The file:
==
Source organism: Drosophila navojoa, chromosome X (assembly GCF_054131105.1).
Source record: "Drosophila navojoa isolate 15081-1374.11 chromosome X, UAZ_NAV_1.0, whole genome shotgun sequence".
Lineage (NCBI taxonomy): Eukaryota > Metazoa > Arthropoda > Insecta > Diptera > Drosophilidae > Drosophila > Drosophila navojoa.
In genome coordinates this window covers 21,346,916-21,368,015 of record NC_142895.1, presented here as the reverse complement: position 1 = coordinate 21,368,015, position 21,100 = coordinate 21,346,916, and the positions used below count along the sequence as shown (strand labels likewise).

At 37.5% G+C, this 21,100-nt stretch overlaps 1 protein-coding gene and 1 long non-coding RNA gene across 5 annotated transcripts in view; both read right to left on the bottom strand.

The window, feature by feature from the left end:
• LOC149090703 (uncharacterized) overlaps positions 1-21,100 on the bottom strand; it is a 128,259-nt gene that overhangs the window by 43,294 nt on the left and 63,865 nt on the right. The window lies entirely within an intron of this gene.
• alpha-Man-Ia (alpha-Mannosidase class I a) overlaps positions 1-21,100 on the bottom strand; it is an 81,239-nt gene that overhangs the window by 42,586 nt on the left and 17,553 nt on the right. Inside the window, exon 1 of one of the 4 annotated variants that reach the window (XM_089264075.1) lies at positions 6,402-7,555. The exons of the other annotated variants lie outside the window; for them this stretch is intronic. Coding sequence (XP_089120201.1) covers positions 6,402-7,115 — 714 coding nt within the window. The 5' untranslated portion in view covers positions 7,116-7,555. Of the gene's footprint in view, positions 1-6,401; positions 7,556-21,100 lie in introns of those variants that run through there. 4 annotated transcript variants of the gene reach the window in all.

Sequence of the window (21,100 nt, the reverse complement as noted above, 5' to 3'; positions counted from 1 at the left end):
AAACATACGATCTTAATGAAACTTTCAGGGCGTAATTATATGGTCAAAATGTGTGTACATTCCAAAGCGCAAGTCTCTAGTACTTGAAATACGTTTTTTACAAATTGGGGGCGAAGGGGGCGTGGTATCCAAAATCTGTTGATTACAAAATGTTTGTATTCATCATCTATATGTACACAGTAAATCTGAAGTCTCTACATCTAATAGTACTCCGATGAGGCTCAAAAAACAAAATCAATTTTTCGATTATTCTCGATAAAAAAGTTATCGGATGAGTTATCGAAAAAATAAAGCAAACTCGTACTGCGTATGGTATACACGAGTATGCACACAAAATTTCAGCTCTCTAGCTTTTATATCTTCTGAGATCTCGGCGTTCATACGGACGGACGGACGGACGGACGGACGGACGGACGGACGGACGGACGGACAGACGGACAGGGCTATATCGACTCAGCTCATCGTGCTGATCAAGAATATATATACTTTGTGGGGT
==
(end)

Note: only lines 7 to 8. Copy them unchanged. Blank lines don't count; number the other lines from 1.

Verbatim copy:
• LOC149090703 (uncharacterized) overlaps positions 1-21,100 on the bottom strand; it is a 128,259-nt gene that overhangs the window by 43,294 nt on the left and 63,865 nt on the right. The window lies entirely within an intron of this gene.
• alpha-Man-Ia (alpha-Mannosidase class I a) overlaps positions 1-21,100 on the bottom strand; it is an 81,239-nt gene that overhangs the window by 42,586 nt on the left and 17,553 nt on the right. Inside the window, exon 1 of one of the 4 annotated variants that reach the window (XM_089264075.1) lies at positions 6,402-7,555. The exons of the other annotated variants lie outside the window; for them this stretch is intronic. Coding sequence (XP_089120201.1) covers positions 6,402-7,115 — 714 coding nt within the window. The 5' untranslated portion in view covers positions 7,116-7,555. Of the gene's footprint in view, positions 1-6,401; positions 7,556-21,100 lie in introns of those variants that run through there. 4 annotated transcript variants of the gene reach the window in all.